providing an etching gas selected from a halogen-containing gas; and
generating a plasma from the halogen-containing gas.
10. The method of claim 9, wherein the etching gas further comprise an inert gas or hydrogen gas.
11. A method for implanting ions into a substrate by a plasma immersion ion implantation process, comprising:
providing a substrate into a processing chamber, the substrate comprising substrate surface having one or more features formed therein and each feature having one or more horizontal surfaces and one or more vertical surfaces;
depositing a material layer on the substrate surface and on at least one horizontal surface of the substrate feature;
generating a plasma from a gas mixture including a reacting gas adapted to produce ions;
implanting ions from the plasma into the substrate by an isotropic process and into at least one horizontal surface and into at least one vertical surface; and then
etching the material layer on the substrate surface and the at least one horizontal surface by an anisotropic process.
Description
CROSS-REFERENCE TO RELATED APPLICATIONS

This application claims benefit of U.S. provisional patent application Ser. No. 61/110,475, filed Oct. 31, 2008, which is herein incorporated by reference.

BACKGROUND OF THE INVENTION

1. Field of the Invention

Embodiments of the invention generally relate to the field of semiconductor manufacturing processes and devices, more particular, to methods of implanting ions into a substrate by a plasma immersion ion implantation process.

2. Description of the Related Art

Integrated circuits may include more than one million micro-electronic field effect transistors (e.g., complementary metal-oxide-semiconductor (CMOS) field effect transistors) that are formed on a substrate (e.g., semiconductor wafer) and cooperate to perform various functions within the circuit. A CMOS transistor comprises a gate structure disposed between source and drain regions that are formed in the substrate. The gate structure generally comprises a gate electrode and a gate dielectric layer. The gate electrode is disposed over the gate dielectric layer to control a flow of charge carriers in a channel region formed between the drain and source regions beneath the gate dielectric layer.

An ion implantation process is typically utilized to implant, or dope, ions into the substrate, forming the gate and source drain structure with desired profile and concentration on the substrate. During an ion implantation process, different process gases or gas mixtures may be used to provide ion source species. As the process gases are supplied into the ion implantation processing chamber (such as a P3i chamber commercially available from Applied Materials, Inc., of Santa Clara, Calif.), the gases are subjected to processes to dissociate ions, which are then accelerated toward and into the surface of the substrate. As ions accelerated to the substrate surface are typically in a linear movement, e.g., one directional movement, the ions are mostly implanted into a bottom surface of a structure, e.g., patterns or trenches, formed on the substrate surface rather than to sidewalls of the structure. Non-conformal ion doping may result in insufficient and/or non-uniform ion concentration, profile, dimension, and distribution across the substrate surface, especially in feature definitions formed in the substrate surface, thereby adversely affecting the overall electrical device performance. As critical dimensions shrink, the precision of ion implantation becomes increasingly important.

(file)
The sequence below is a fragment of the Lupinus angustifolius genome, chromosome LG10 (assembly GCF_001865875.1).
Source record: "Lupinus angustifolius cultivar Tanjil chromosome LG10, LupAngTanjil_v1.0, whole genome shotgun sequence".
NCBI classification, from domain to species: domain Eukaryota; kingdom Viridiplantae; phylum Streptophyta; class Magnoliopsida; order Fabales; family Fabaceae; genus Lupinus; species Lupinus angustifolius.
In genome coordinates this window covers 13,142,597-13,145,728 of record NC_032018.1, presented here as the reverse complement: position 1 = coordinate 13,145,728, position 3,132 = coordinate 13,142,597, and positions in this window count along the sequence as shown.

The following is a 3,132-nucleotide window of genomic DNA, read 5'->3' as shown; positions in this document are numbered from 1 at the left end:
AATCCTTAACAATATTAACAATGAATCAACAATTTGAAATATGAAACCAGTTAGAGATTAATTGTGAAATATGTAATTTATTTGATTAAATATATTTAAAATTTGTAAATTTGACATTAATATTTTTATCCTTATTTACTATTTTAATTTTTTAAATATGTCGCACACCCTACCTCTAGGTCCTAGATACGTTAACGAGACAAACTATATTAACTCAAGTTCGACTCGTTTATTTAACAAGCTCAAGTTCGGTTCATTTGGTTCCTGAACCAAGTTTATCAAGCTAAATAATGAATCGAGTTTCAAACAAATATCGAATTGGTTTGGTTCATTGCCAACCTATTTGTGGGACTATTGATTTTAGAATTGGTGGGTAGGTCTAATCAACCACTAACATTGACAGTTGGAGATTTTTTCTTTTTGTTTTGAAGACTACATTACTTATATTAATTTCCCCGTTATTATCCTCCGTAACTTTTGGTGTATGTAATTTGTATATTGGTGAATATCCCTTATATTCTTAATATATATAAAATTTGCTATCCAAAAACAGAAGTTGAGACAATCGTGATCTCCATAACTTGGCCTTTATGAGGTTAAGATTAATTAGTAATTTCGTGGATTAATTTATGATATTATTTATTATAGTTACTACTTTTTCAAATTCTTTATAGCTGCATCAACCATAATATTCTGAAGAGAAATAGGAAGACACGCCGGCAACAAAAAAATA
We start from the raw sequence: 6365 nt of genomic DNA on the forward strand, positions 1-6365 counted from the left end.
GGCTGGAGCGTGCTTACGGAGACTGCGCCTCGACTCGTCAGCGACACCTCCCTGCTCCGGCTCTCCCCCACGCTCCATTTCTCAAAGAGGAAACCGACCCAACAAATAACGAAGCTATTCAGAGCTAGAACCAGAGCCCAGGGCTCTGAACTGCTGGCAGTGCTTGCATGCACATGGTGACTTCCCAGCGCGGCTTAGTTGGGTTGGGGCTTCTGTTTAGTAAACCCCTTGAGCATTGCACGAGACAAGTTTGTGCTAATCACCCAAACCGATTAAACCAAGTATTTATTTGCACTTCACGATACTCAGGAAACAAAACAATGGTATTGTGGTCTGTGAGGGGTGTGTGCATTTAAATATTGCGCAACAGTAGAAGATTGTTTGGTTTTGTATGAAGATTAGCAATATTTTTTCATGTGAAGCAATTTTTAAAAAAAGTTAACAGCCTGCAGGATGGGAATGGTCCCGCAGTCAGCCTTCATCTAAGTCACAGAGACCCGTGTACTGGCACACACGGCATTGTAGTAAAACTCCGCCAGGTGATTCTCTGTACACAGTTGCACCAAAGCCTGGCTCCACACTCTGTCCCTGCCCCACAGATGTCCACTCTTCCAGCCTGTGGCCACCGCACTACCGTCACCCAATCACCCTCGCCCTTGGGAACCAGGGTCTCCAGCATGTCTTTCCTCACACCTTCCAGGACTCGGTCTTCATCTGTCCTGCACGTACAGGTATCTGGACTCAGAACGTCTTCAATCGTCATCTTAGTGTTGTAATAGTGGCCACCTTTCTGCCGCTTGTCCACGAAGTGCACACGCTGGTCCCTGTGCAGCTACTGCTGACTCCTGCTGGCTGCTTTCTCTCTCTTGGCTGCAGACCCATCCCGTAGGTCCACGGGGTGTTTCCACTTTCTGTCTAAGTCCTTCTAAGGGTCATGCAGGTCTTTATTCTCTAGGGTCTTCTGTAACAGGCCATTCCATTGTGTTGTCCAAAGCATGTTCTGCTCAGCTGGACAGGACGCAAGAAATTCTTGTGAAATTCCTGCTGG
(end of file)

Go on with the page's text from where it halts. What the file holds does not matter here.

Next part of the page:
Therefore, there is a need for an improved ion implantation process to provide for a more conformal implantation of ions on a substrate surface and in feature definitions.

SUMMARY OF THE INVENTION

Methods for implanting ions into a substrate by a plasma immersion ion implantation process having a balanced etch-deposition process are provided. In one embodiment, a method for implanting ions into a substrate includes providing a substrate into a processing chamber, the substrate comprising substrate surface having one or more features formed therein and each feature having one or more horizontal surfaces and one or more vertical surfaces, generating a plasma from a gas mixture including a reacting gas adapted to produce ions, depositing a material layer on the substrate surface and on at least one horizontal surface of the substrate feature, implanting ions from the plasma into the substrate by an isotropic process into at least one horizontal surface and into at least one vertical surface, and etching the material layer on the substrate surface and the at least one horizontal surface by an anisotropic process.